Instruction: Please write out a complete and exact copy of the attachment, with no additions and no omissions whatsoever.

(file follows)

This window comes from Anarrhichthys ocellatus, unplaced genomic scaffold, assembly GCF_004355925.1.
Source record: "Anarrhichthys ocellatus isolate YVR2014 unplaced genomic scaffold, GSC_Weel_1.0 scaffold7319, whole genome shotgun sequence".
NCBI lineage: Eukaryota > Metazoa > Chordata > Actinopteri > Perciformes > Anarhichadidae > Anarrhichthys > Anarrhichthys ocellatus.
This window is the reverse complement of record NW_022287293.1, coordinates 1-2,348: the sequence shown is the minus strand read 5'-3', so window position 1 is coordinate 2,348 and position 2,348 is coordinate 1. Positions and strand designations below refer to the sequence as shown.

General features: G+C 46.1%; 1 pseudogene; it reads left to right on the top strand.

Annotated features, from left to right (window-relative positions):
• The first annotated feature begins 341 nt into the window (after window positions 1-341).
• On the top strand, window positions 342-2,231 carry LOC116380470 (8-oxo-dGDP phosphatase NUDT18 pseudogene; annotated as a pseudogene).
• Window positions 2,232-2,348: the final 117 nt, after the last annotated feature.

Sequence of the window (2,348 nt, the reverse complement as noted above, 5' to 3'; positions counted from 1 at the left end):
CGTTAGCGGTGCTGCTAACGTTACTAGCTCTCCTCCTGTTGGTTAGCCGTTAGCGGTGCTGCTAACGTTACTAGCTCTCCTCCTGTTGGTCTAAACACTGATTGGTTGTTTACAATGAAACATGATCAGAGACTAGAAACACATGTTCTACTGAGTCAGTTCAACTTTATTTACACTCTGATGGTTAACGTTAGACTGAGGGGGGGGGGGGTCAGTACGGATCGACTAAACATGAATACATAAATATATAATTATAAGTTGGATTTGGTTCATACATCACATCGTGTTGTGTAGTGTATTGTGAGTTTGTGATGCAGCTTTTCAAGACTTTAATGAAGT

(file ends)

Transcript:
This window comes from Anarrhichthys ocellatus, unplaced genomic scaffold, assembly GCF_004355925.1.
Source record: "Anarrhichthys ocellatus isolate YVR2014 unplaced genomic scaffold, GSC_Weel_1.0 scaffold7319, whole genome shotgun sequence".
NCBI lineage: Eukaryota > Metazoa > Chordata > Actinopteri > Perciformes > Anarhichadidae > Anarrhichthys > Anarrhichthys ocellatus.
This window is the reverse complement of record NW_022287293.1, coordinates 1-2,348: the sequence shown is the minus strand read 5'-3', so window position 1 is coordinate 2,348 and position 2,348 is coordinate 1. Positions and strand designations below refer to the sequence as shown.

General features: G+C 46.1%; 1 pseudogene; it reads left to right on the top strand.

Annotated features, from left to right (window-relative positions):
• The first annotated feature begins 341 nt into the window (after window positions 1-341).
• On the top strand, window positions 342-2,231 carry LOC116380470 (8-oxo-dGDP phosphatase NUDT18 pseudogene; annotated as a pseudogene).
• Window positions 2,232-2,348: the final 117 nt, after the last annotated feature.

Sequence of the window (2,348 nt, the reverse complement as noted above, 5' to 3'; positions counted from 1 at the left end):
CGTTAGCGGTGCTGCTAACGTTACTAGCTCTCCTCCTGTTGGTTAGCCGTTAGCGGTGCTGCTAACGTTACTAGCTCTCCTCCTGTTGGTCTAAACACTGATTGGTTGTTTACAATGAAACATGATCAGAGACTAGAAACACATGTTCTACTGAGTCAGTTCAACTTTATTTACACTCTGATGGTTAACGTTAGACTGAGGGGGGGGGGGGTCAGTACGGATCGACTAAACATGAATACATAAATATATAATTATAAGTTGGATTTGGTTCATACATCACATCGTGTTGTGTAGTGTATTGTGAGTTTGTGATGCAGCTTTTCAAGACTTTAATGAAGT